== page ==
Following in the footsteps of the entertainment industries, publishers are increasingly trying to have pirate sites shut down or blocked to prevent the unlicensed spread of academic and scientific papers.
Their main targets are Sci-Hub (‘The Pirate Bay of Science’) and Libgen (Library Genesis), platforms with a key aim of distributing such papers freely to the masses for the purposes of spreading knowledge.
Of course, this runs counter to the publishers’ business model, as a lawsuit filed in India by several publishing giants explained last month.
Complaint Filed at High Court in Delhi
On December 21, 2020, Elsevier, Wiley, and American Chemical Society, filed a lawsuit hoping to have the court compel Indian ISPs to block both Sci-Hub and Libgen. Accusing the platforms of blatantly infringing their rights on a massive scale, the publishers said that due to the defiant nature of the platforms, ISP blocking is the only effective solution to hand.
The massive complaint, which runs to 2,169 pages, was received by Sci-Hub with little time to review its contents. This not-insignificant issue was quickly pointed out to the Court, with counsel for Sci-Hub asking for an extension. After Sci-Hub assured the Court (pdf) that “no new articles or publications, in which the plaintiffs have copyright” would be uploaded to the site in advance of the next hearing, more time was granted to respond.
Scientists, Academics, Teachers and Students Protest
The case is set for a hearing tomorrow but in advance of that, interested parties are attempting to put the government under pressure to intervene by preventing a blockade that, according to them, would cause damage to education and society in India.
Speaking on behalf of thousands of scientists, academics, teachers and students, the Breakthrough Science Society (BSS) is expressing dismay at the publishers’ efforts to prevent the “free flow of information” between those who produce it and those who seek it.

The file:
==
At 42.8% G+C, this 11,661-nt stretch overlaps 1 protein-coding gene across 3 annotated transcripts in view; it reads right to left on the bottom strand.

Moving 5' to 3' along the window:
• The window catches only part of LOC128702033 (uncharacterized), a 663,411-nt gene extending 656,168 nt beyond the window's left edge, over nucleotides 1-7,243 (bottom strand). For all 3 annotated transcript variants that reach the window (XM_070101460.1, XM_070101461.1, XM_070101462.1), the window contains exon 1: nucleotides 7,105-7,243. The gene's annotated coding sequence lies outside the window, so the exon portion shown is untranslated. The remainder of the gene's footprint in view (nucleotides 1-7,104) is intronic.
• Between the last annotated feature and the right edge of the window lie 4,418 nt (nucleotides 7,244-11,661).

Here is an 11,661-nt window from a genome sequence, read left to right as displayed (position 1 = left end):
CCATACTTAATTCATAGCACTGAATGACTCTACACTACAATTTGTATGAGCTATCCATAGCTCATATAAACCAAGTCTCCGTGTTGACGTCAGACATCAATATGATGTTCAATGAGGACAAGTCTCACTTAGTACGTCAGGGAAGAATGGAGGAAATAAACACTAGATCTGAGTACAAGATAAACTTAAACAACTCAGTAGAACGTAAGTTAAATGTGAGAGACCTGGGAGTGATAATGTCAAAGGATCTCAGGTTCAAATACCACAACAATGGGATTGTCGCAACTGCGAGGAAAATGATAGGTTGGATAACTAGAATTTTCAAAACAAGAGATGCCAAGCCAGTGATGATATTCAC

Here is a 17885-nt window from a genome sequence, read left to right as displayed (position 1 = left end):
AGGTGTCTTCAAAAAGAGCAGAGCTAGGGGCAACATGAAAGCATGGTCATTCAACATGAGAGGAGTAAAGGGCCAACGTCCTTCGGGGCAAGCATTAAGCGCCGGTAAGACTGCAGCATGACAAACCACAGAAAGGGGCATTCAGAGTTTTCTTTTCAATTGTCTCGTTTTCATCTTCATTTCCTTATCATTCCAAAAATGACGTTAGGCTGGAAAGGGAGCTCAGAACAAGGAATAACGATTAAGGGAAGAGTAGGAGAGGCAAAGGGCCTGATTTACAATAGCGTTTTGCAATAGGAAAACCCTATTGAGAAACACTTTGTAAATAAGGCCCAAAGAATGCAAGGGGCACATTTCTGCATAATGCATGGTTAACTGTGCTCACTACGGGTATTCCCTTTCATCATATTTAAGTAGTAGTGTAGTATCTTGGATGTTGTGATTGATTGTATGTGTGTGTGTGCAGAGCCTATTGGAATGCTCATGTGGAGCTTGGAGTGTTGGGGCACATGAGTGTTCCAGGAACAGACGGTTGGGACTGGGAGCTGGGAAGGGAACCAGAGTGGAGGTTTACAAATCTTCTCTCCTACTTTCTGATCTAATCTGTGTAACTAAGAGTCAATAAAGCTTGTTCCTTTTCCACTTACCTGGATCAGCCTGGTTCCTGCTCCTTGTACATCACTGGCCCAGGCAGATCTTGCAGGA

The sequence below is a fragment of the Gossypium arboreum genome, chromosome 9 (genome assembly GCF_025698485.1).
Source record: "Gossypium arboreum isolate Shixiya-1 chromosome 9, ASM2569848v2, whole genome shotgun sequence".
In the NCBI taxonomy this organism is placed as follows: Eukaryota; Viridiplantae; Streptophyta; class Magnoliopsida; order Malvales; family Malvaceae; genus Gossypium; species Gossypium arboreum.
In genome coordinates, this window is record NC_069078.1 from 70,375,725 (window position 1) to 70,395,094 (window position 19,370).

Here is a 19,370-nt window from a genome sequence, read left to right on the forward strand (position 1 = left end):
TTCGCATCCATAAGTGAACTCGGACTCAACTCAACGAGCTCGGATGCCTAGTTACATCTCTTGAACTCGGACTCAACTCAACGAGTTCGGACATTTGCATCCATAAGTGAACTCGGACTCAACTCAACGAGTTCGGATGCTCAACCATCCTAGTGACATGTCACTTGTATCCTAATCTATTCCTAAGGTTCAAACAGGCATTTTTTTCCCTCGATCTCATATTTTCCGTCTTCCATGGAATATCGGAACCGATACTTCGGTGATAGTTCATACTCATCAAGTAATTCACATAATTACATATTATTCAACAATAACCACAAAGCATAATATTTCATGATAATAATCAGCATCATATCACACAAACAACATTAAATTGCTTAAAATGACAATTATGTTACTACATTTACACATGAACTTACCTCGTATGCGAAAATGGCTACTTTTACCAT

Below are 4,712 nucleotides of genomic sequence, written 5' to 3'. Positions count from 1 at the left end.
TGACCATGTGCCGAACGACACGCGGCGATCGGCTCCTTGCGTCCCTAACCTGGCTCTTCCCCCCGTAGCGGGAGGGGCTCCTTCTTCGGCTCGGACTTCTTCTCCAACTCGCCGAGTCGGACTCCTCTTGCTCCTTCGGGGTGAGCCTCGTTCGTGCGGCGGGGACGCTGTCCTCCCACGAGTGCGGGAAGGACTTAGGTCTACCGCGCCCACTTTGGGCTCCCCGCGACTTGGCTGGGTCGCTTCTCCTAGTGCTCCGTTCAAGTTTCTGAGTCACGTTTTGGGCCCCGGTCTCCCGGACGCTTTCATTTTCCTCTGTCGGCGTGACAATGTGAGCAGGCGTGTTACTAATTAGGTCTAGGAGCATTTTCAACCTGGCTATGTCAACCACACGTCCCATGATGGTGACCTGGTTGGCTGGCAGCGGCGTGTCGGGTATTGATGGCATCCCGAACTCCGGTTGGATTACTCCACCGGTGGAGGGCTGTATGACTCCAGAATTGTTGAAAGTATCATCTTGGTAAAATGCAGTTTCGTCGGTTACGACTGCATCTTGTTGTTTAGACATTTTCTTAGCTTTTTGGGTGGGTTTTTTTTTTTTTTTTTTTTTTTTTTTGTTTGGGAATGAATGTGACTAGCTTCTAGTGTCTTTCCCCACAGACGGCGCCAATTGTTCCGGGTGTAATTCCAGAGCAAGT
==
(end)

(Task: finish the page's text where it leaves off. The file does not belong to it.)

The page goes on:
“International publishers like Elsevier have created a business model where they treat knowledge created by academic research funded by taxpayers’ money as their private property,” its statement reads.
“Those who produce this knowledge — the authors and reviewers of research papers — are not paid and yet these publishers make windfall profit of billions of dollars by selling subscriptions to libraries worldwide at exorbitantly inflated rates which most institutional libraries in India, and even developed countries, cannot afford.
“Without a subscription, a researcher has to pay between $30 and $50 to download each paper, which most individual Indian researchers cannot afford. Instead of facilitating the flow of research information, these companies are throttling it,” the non-profit Breakthrough Science Society adds.
Instead of demonizing Sci-Hub founder Alexandra Elbakyan, the group describes her work as an effective solution to make research papers available to all for the benefit of humanity. As a result, the Breakthrough Science Society says it actually supports the work of Sci-Hub and Libgen, arguing that their work is not illegal and should continue unhindered.
“We support their initiative which, we contend, does not violate any norm of ethics or intellectual property rights as the research papers are actually intellectual products of the authors and the institutions,” BSS writes.